On November 11, 1955, President Carlos Luz (former PSD, extinct in 1965) was impeded by the National Congress. Luz had assumed the presidency of the Republic on November 8, due to the removal, due to health problems, of Café Filho (PSP), then president.
In the three days of his term, Carlos Luz, who had left the presidency of the Chamber of Deputies to assume the top position in the executive branch, as mandated by the 1946 Constitution, began to conspire, influenced by coup sectors that were not satisfied with the electoral result of 3 October that elected, with about 36% of the votes, President Juscelino Kubitschek.
The episode is one of the countless events that destabilized Brazilian democracy in the period between 1946 and 1964. In this year of 1955, instability was the order of the day. The insecurity, the raison d’être (reason for being) of our democracy. Between the suicide of Getúlio Vargas on August 24, 1954 and the inauguration of Juscelino Kubitschek, which occurred on January 31, 1956, Brazil had three presidents of the Republic.
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The speech of an Army colonel, Jurandir Mamede, who attacked democracy, the electoral process and defended military intervention, was the trigger for the tempers to heat up even more. Carlos Lacerda and the UDN (National Democratic Union) encouraged the coup-like atmosphere that was contrary to the results of the ballot boxes awarded to JK.
On November 9, the day after taking office, then President Carlos Luz had a private meeting with Marshal Henrique Teixeira Lott. The president, in this conversation, did not agree to transfer Mamede, as a form of punishment for his speech threatening democracy. Immediately, Lott resigned from the Ministry of War. From then on, tempers rose.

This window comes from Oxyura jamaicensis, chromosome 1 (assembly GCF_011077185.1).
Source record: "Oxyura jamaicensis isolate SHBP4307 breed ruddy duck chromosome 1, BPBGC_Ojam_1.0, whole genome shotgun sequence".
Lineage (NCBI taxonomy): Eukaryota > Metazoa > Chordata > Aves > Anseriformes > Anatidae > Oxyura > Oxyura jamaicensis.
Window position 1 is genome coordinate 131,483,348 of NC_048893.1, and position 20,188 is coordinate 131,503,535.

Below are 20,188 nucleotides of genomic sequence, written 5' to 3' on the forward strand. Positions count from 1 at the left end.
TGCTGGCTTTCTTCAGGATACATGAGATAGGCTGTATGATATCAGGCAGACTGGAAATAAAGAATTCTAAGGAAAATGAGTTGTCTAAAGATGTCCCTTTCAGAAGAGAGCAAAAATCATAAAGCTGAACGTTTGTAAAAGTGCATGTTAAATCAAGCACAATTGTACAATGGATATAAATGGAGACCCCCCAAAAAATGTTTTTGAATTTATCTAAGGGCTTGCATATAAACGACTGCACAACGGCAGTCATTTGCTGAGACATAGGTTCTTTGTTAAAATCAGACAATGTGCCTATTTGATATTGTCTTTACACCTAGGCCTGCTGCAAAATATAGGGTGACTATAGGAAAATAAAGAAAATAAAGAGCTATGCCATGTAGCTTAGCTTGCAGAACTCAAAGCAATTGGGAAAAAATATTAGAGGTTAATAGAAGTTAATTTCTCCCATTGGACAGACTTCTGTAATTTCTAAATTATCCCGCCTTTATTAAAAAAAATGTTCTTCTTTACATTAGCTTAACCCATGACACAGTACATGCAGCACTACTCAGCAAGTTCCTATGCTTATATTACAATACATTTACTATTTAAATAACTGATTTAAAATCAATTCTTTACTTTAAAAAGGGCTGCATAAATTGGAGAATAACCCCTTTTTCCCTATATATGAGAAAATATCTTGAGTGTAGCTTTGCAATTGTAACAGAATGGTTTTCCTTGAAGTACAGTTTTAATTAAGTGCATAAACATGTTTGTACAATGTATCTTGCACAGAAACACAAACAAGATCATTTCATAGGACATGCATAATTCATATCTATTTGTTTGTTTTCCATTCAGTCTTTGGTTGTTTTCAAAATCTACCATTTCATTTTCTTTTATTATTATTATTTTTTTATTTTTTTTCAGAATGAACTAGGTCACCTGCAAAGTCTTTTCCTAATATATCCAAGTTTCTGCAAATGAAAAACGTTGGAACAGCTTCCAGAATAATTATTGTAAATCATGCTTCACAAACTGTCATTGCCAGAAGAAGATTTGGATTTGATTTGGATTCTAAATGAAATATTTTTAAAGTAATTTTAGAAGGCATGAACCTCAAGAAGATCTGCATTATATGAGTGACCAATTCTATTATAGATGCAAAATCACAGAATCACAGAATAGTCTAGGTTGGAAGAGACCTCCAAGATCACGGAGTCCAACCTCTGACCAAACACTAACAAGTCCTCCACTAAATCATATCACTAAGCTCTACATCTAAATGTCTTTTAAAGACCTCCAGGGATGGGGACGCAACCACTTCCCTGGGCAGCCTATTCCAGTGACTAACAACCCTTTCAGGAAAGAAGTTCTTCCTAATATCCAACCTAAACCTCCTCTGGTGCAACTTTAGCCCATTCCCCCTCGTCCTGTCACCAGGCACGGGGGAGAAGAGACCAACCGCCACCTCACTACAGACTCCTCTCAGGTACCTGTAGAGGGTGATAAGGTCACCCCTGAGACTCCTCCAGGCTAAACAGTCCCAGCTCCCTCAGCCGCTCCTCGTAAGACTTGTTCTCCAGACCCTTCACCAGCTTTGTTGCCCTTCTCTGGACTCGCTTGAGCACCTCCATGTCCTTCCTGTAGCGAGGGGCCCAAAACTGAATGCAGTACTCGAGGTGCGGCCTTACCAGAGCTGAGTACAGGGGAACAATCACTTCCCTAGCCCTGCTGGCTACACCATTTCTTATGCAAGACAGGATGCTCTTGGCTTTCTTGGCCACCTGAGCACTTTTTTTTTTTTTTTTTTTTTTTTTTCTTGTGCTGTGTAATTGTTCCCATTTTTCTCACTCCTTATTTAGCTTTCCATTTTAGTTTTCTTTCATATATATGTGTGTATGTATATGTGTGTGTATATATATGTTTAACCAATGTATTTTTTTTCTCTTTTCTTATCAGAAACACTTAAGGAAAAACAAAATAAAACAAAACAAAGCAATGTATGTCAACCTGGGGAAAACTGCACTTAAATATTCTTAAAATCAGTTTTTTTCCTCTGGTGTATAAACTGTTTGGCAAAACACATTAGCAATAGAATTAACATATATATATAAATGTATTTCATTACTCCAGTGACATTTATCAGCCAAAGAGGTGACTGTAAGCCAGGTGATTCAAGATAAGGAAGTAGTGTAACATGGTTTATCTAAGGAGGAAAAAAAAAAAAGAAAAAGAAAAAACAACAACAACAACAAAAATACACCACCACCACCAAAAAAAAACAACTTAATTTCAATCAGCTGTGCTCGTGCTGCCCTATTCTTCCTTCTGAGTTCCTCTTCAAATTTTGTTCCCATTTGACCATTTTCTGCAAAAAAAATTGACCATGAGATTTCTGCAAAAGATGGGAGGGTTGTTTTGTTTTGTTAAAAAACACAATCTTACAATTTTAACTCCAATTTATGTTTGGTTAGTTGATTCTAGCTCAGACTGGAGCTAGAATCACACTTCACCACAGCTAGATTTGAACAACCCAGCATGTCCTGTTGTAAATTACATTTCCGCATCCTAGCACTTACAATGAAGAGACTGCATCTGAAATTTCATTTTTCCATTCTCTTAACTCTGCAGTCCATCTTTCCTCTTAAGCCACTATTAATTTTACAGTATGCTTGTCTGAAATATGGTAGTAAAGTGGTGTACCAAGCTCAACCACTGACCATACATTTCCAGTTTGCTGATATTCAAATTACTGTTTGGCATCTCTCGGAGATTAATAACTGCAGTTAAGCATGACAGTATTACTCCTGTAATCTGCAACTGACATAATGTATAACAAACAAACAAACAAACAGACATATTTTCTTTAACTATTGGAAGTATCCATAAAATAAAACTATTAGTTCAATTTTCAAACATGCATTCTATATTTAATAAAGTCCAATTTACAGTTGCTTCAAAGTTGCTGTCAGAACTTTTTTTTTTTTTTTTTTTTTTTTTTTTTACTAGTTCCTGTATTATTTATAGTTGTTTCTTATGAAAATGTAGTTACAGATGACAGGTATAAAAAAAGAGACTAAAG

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Lott, legalist and defender of the Constitution (you see that there were generals in the Army who defended the legality and respect for the Constitution), made an intervention in reverse, known as a countercoup or preventive coup.
Suspicious of the president’s intentions, Lott mobilized troops in the states of São Paulo, Rio de Janeiro, Espírito Santo and Minas Gerais and got in touch with politicians from the PSD (JK’s party) and the PTB (Joao Goulart’s party, then elected vice-presidential). president). Those responsible for the political crisis, Carlos Luz, Carlos Lacerda, Juradyr Mamede and Admiral Pena Botto took shelter aboard the cruiser Tamandaré.
A political agreement was then sewn up that led to the impeachment of Carlos Luz on November 11, 1955. The Chamber of Deputies and the Federal Senate voted for the impeachment and subsequent investiture of Nereu Ramos, in accordance with article 79, paragraph 1 ° of the Constitution. This historic event is little known. It does not appear in history textbooks and is little commented on by political analysts.
At that time, the ideas of coup, military intervention and questioning the electoral process were the watchwords of a radical and coupist right, which sought to attack the 1946 Constitution and democracy. The episode is illustrative of a political vocabulary used for a long time by anti-democratic sectors.
The outcome of this episode led Nereu Ramos, then vice president of the Senate, to assume the presidency. Ramos completed the transition to JK’s government.
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Edition: Vinícius Segalla